– “Another citizen noted that ‘Fort Huachuca will not be closed because of how much water it uses. . . . The fort is much too valuable an asset to the US Govt for something like water usage to be the number one reason for closure. The community and its leaders need accurate and up to date facts before passing judgment on any institution, installation, or individual.’ Is the Department using the “Fort-Huachuca-might-close” threat to impose regulations that will generate more fees and fines – and control – for the Department’s benefit?
– “Our Comprehensive Plan says ‘overlay districts are a way, with community support, to tailor site development standards to meet an area’s needs,’ and ‘Effective public involvement may increase the length of the process but can yield more widely accepted proposals with fewer objections.’ Why should these considerations be forgotten?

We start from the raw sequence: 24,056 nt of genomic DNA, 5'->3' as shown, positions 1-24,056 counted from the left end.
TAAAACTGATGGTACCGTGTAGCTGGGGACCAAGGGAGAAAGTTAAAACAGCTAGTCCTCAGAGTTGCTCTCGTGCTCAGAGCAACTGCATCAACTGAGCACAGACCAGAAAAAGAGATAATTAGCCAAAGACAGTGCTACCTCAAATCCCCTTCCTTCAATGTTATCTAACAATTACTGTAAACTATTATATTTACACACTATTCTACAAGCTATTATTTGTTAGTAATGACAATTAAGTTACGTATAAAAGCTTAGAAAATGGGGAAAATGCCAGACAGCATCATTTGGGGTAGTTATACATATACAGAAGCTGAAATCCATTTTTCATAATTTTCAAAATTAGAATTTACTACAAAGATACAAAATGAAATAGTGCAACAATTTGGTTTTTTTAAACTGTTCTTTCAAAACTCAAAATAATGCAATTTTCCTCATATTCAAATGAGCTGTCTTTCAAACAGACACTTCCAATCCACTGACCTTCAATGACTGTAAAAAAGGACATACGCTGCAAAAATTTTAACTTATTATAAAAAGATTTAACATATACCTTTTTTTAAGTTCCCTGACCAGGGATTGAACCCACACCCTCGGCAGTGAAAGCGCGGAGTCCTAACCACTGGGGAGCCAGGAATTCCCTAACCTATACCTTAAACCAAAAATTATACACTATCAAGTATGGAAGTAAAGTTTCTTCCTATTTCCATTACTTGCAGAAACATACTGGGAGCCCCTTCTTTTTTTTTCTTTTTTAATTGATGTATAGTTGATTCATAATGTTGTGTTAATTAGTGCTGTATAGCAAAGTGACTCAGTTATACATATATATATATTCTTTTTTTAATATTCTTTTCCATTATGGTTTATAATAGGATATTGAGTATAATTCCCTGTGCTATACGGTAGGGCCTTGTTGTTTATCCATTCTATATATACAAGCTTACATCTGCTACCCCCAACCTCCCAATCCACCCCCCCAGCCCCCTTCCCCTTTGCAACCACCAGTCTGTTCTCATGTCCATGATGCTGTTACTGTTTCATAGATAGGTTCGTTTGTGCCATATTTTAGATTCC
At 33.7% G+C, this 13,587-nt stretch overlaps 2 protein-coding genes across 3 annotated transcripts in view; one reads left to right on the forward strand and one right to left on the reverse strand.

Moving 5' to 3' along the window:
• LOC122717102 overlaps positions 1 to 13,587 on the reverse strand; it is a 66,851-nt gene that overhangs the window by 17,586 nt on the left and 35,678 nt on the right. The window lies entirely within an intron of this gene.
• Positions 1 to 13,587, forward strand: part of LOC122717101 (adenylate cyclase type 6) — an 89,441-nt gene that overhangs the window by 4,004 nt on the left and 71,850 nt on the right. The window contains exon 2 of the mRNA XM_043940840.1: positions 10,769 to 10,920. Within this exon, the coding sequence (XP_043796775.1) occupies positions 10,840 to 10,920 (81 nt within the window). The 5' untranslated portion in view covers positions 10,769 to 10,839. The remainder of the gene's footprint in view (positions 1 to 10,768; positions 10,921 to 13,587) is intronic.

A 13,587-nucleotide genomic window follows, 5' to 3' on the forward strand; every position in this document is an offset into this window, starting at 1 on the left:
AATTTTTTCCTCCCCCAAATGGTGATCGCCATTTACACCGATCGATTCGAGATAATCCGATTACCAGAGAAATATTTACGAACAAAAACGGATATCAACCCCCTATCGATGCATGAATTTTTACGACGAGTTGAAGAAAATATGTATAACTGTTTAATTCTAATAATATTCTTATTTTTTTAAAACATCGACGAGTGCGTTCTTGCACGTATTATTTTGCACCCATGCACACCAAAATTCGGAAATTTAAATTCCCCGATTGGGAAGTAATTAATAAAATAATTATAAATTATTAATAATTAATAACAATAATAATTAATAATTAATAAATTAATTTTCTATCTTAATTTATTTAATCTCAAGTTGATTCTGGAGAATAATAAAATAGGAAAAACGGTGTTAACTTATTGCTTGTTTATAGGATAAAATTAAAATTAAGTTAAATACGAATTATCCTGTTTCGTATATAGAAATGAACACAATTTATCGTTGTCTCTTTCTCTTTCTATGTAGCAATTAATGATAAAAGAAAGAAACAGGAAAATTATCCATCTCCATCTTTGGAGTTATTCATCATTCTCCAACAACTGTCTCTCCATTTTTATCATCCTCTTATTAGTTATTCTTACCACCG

– “Please take the time to do this right — to make the Department follow its own Bylaws and regulations, and give the public and the Commission time to get their concerns addressed, before you vote on the Overlay — if it comes to you again legally.”

Even though Apel had promised to respond in detail, he never did. At the P&Z Commission work session at 4:00 on November 8, Apel started to respond to it, but Chairman Martzke stopped him as out of order, and said that responding to the letter would be in order at the regular 5:00 meeting. But at the 5:00 meeting, the letter was never addressed.

2. County Silence, Evasion, And Chicanery

a. P&Z’s first two tries at passing the proposed overlay district:
– The proposed overlay district was initiated by the P&Z Commission. At a Commission meeting on October 11, 2006, it was defeated.